Example: Programmer A works hard when there is a task directly in front of them, but they are not particularly proactive when there is a lag between tasks. Programmer A could be helping another team member solve a problem, but is spending their spare time e-mailing friends and surfing the web. Other team members notice this and are peeved, but say nothing about it to the individual, feeling it is not their place. Programmer B has had enough and complains to the project manager about Programmer A.

The typical response is to reprimand or fire Programmer A; perhaps a better approach would be to sit Programmer A down and ask them if they need more direction, or if their goals are clear to them. Sometimes, a gentle reminder that being proactive is part of their job is all someone needs. Talk through problems! Air your grievances until you come to an understanding. Everybody appreciates a chance to correct a performance flaw!

The easiest time I ever had leading a team was when everybody was given their own part of development. It was easier to get a grip on problems in development and made everyone feel that they were important to the success of the project. Communication was better and people were more compelled to be proactive. It was important to establish roles at the beginning of the process and ensure that people were clear about their role as well. Weekly status meetings kept us all informed and on-track. I never directly told the team what to do, I merely helped them come to an agreement on a course of action, advised the pitfalls and pros when I could, and tracked the progress of the team according to the schedule. The schedule was never written in stone. We all worked in the same room together without walls or offices. To summarize this point in form, the successful formula for us was:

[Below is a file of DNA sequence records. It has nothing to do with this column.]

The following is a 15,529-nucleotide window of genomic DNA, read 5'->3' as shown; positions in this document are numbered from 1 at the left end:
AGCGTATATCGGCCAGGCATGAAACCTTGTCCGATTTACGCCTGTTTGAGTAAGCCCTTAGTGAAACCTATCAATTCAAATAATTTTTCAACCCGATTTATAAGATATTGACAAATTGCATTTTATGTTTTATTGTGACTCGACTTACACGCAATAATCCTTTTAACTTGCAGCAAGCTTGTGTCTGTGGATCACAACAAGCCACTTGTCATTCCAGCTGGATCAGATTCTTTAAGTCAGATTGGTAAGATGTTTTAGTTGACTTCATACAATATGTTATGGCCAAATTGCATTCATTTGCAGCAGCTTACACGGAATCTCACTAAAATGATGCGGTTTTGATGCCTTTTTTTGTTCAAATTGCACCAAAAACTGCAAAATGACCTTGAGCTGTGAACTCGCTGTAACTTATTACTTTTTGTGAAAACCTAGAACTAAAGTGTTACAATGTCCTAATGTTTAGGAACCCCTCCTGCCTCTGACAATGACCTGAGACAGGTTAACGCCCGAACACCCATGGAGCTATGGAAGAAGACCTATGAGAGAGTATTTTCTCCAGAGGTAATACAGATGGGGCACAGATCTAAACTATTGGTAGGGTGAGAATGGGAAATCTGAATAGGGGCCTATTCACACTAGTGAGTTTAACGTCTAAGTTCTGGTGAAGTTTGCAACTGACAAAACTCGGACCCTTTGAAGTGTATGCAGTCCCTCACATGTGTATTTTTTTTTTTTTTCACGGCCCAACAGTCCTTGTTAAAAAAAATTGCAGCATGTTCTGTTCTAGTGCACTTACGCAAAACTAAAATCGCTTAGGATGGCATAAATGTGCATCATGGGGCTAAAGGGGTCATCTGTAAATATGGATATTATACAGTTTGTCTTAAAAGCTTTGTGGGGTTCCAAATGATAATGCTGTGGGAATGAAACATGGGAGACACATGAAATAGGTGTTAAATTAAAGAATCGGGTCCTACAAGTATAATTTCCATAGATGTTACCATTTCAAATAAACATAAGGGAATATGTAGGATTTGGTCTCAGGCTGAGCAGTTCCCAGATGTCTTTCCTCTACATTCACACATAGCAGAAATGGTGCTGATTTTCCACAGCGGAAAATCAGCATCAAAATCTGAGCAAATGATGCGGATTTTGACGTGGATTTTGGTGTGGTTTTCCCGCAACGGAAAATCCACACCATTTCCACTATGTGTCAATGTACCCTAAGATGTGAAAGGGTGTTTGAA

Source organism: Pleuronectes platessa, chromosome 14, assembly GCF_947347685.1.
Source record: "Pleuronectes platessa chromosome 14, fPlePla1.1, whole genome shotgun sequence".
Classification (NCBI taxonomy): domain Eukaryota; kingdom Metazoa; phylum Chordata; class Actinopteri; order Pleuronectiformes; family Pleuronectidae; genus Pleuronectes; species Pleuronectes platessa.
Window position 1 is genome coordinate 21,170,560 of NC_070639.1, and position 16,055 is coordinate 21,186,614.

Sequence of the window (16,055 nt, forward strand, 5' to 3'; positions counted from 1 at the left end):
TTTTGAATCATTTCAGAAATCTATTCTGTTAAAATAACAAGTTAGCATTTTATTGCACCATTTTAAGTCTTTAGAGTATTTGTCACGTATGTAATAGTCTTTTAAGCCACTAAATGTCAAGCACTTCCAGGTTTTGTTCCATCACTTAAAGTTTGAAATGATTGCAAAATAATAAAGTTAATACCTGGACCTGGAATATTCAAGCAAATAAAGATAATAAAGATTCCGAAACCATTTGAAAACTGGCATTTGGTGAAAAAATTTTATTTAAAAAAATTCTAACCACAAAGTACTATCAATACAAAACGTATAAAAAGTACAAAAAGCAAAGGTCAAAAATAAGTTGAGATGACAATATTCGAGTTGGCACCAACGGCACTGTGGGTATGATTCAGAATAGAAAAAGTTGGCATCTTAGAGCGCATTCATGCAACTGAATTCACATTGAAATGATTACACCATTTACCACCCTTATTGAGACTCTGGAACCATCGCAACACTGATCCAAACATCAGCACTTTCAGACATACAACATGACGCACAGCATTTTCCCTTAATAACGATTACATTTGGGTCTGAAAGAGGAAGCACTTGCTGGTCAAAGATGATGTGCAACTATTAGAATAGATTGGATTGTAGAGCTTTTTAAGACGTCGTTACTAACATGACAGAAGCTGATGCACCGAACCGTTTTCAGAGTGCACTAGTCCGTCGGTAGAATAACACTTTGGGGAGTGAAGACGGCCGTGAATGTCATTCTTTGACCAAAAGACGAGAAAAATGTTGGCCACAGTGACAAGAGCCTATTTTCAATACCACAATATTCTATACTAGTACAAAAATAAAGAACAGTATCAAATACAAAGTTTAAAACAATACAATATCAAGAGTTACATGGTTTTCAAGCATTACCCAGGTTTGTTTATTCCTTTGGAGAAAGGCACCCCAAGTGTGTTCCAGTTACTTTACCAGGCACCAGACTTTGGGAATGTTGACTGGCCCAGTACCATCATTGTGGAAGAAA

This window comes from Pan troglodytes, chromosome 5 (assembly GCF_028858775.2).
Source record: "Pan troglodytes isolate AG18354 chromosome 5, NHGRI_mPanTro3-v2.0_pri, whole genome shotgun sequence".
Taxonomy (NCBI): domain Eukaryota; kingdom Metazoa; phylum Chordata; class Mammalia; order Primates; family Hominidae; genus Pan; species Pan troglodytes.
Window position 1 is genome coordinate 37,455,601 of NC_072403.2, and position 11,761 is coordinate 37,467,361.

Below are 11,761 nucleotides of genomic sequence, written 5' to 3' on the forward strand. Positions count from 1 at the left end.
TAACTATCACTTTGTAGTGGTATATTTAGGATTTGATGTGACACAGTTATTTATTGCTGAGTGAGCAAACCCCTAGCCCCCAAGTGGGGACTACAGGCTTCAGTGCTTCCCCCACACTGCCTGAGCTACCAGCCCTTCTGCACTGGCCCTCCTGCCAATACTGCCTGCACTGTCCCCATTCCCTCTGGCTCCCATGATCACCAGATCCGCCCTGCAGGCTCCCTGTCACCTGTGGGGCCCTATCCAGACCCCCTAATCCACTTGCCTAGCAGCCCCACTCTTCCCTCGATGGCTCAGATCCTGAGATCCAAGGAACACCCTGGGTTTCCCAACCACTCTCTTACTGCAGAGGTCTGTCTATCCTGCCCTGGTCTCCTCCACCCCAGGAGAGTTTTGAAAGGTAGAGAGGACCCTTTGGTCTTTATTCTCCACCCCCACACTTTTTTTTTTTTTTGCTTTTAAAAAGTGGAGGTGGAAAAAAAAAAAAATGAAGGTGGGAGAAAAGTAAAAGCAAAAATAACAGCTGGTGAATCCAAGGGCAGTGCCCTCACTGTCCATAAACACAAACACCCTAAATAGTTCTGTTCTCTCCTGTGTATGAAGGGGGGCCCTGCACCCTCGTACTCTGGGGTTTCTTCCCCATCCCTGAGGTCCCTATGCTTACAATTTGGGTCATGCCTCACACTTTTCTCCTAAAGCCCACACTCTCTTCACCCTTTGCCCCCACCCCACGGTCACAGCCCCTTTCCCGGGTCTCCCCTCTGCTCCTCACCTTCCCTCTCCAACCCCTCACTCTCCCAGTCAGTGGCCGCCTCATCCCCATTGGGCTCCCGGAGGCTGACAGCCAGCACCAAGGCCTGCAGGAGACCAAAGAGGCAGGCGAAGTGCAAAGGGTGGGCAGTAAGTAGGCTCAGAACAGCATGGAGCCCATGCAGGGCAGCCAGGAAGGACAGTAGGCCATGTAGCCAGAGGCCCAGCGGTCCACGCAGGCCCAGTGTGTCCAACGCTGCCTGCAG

• Individual ownership (accountability) fosters better communication

  • Clearly defined roles established at the start of development.

  • Weekly status meetings identified risks and kept the team informed.

  • Team agreement on schedules and strategies.

  • Goal-setting for each milestone.

  • Open plan floor space improved communication.

______________________________________________________

The Rational Planning of (Software) Projects; Mark C. Paulk. Published in the Proceedings of the First World Congress for Software Quality, San Francisco, CA, 20-22 June 1995, Section 4.

The Attention Economy - Understanding the New Currency of Business; Thomas H. Davenport and John C. Beck

Capability Maturity Model for Software, Version 1.1; Mark C. Paulk, Bill Curtis, Mary Beth Chrissis and Charles V. Weber. Published CMU/SEI, 1993.

People Capability Maturity Model; Bill Curtis, William E. Hefley and Sally Miller. Published CMU/SEI, 1995.

*Special permission to reproduce portions of Capability Maturity Model for Software, Version 1.1, CMU/SEI-93-TR-024 1996, and People Capability Maturity Model (SM), CMU/SEI-95-MM-02, by Carnegie Mellon University, is granted by the Software Engineering Institute.

CMM, Capability Maturity Model, and Capability Maturity Modeling, are registered in the U.S. Patent and Trademark Office.